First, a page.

He’s got the whole world in his hands, we sing. He’s the God who created heaven and earth, we say. He loves everyone because we are all made in his image and likeness, we profess.
If what we believed were true, wouldn’t it make Him the most loving God ever? Wouldn’t it make Him just about the most multifaceted God that exists?
Just think. We are all made in His likeness, yet no one person is the same as the next. All different, yet all beautifully and wonderfully made in His image; and loved by Him just the way He made us. Truly, madly, deeply.
The Bible says it. We profess it. But do we really believe it? Do we appreciate what it means? Do we even understand the enormity of this concept? Can the human brain even begin to comprehend the fullness of its far reaching impact?
Forgive me for asking these questions, but please believe me when I say that there is a point to them and a real reason why I ask. So give me a few more minutes of your time.
You see, I am very much like the average human. When I think of God as loving, I see Him as loving me and all that I love. I tend to personalise this love, often to the exclusion of the other, especially those I don’t understand; or the one who doesn’t love me as I would like to be loved. God is mine and He is there to provide for me, fight my battles and beat up on my adversaries.
Nothing makes us worthy of God’s interaction or deserving of His influence over our experiences.
I am quick to forget that since He is the maker of all humanity whom He cares for and loves, he is also the God of the other person who I consider different, difficult or offensive. Heck, even those with whom I disagree.
Unfortunately, I’m not the only one who thinks this way, and worse, this view is not only taken by individuals but by institutions. Such that religions oppose each other and kill for it and societies condemn groups of people because of lifestyle choices, and oppress them as a result. We make enemies of each other maybe because we forget or are unable to understand that this God who made us all, who is capable of enormous amounts of love, loves us all. The same way. Truly, madly, deeply.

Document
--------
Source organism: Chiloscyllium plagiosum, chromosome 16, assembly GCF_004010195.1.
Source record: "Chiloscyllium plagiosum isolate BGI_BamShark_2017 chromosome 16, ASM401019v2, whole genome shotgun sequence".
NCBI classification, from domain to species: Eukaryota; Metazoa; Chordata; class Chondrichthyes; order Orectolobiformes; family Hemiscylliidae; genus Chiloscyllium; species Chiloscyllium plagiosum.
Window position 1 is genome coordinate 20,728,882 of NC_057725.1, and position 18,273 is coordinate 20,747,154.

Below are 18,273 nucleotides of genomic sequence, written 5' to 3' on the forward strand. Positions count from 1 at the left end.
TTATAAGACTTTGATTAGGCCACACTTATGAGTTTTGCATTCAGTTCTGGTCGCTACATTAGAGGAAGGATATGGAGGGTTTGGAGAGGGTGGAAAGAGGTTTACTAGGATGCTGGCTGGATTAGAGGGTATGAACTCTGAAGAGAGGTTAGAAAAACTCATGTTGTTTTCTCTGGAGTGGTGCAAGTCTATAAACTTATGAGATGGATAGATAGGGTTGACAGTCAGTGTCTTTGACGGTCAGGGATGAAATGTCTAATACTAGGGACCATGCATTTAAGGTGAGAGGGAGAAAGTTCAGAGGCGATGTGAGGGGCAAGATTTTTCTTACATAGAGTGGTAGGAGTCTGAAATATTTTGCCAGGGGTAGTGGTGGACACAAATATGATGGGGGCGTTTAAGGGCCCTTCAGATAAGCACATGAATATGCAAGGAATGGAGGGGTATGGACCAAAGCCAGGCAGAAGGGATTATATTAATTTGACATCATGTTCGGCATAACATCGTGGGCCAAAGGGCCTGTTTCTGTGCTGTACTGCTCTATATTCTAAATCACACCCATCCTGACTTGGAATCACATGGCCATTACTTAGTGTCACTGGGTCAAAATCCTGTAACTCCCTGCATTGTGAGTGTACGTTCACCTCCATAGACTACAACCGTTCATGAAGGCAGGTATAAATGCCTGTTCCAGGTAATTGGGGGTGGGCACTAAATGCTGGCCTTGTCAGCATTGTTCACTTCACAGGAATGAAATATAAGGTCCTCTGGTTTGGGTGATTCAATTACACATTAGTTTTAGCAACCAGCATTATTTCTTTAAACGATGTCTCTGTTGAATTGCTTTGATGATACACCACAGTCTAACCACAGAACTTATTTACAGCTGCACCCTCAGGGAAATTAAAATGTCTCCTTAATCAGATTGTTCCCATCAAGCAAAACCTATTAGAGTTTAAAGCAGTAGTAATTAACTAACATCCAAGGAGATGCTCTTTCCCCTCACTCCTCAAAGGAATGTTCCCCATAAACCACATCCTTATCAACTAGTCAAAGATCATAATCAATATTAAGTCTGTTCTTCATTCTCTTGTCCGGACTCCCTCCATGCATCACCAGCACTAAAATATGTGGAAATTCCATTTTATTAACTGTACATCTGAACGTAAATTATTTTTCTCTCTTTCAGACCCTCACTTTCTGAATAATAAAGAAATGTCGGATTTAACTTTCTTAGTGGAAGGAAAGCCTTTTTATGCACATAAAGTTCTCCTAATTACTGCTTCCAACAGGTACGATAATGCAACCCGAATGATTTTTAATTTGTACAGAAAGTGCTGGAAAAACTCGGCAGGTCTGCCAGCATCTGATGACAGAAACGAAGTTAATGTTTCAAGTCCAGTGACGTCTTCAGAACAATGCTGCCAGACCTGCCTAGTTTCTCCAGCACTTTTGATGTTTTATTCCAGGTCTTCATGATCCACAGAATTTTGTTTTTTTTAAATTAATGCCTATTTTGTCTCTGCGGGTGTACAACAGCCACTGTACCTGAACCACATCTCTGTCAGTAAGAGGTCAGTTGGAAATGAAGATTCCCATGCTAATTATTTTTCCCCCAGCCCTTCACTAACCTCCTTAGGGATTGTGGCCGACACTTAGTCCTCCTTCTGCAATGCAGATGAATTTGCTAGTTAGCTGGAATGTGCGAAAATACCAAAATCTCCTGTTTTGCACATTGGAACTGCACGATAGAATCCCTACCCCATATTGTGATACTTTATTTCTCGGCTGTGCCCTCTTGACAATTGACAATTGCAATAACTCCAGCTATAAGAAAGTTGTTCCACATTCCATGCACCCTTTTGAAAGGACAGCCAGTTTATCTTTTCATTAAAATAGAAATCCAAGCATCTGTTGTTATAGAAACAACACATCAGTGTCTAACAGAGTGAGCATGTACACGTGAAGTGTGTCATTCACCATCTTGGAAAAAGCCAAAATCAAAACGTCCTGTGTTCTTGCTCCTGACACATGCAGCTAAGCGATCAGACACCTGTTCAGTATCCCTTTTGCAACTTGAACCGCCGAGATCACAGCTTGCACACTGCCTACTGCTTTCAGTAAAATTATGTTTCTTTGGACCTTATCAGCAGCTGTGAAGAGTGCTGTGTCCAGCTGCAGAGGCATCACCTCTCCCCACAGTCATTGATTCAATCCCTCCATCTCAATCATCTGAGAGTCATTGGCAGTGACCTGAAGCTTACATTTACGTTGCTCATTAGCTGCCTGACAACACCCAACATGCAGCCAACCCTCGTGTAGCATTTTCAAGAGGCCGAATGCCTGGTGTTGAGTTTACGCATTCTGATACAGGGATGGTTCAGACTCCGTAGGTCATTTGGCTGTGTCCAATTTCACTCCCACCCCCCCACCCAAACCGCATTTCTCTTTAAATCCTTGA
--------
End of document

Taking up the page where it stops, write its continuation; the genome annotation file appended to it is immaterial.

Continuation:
Do you see where I’m going with this?
Ok. Some might say that this perception of God as being all loving and all caring is a construct of the human mind and not biblical. After all Scripture records several instances where God’s disapproval is expressed – hatred for workers of iniquity, (Psalm 5:5) lovers of violence, Psalm 11:5 false witnesses Proverbs 6:16 and of course the unrighteous. Deuteronomy 25:16 To that I say, that these people were always described by what they did and not who they were. As such, God had a problem with their actions and not who they were as human beings.
Come with me to chapter 19 of the book of the Prophet Isaiah. Isaiah 19:16-25 Here we see God speaking through the prophet of Egypt and Assyria – nations that at one point in their history had oppressed the chosen ones, Israel, and were now neck deep in wickedness. They were described as idolatrous and performed practices that were abhorrent to God’s ways, and because of that they were to be punished. Yet, at the very end of the chapter, God describes Egypt as His people, and Assyria as the work of His hands – also nations He was eager to draw to himself and bless. A clear example of how God might hate what a person does, punish them for it, but love them completely, irrespective of whether or not they know or acknowledge him.
God’s care, concern and love, is not predicated on a relationship or even a knowledge of him.
Another interesting occasion similar to this can be found in Amos chapter 9. Here we see God expressing his frustration with the children of Israel and in verse 7 He compares the now iconic exodus experience of the Israelites to a similar deliverance He had wrought for the Philistines and the Syrians. Quite simply, God was in the business of delivering people and nations, just as he had delivered Israel! Nothing special there!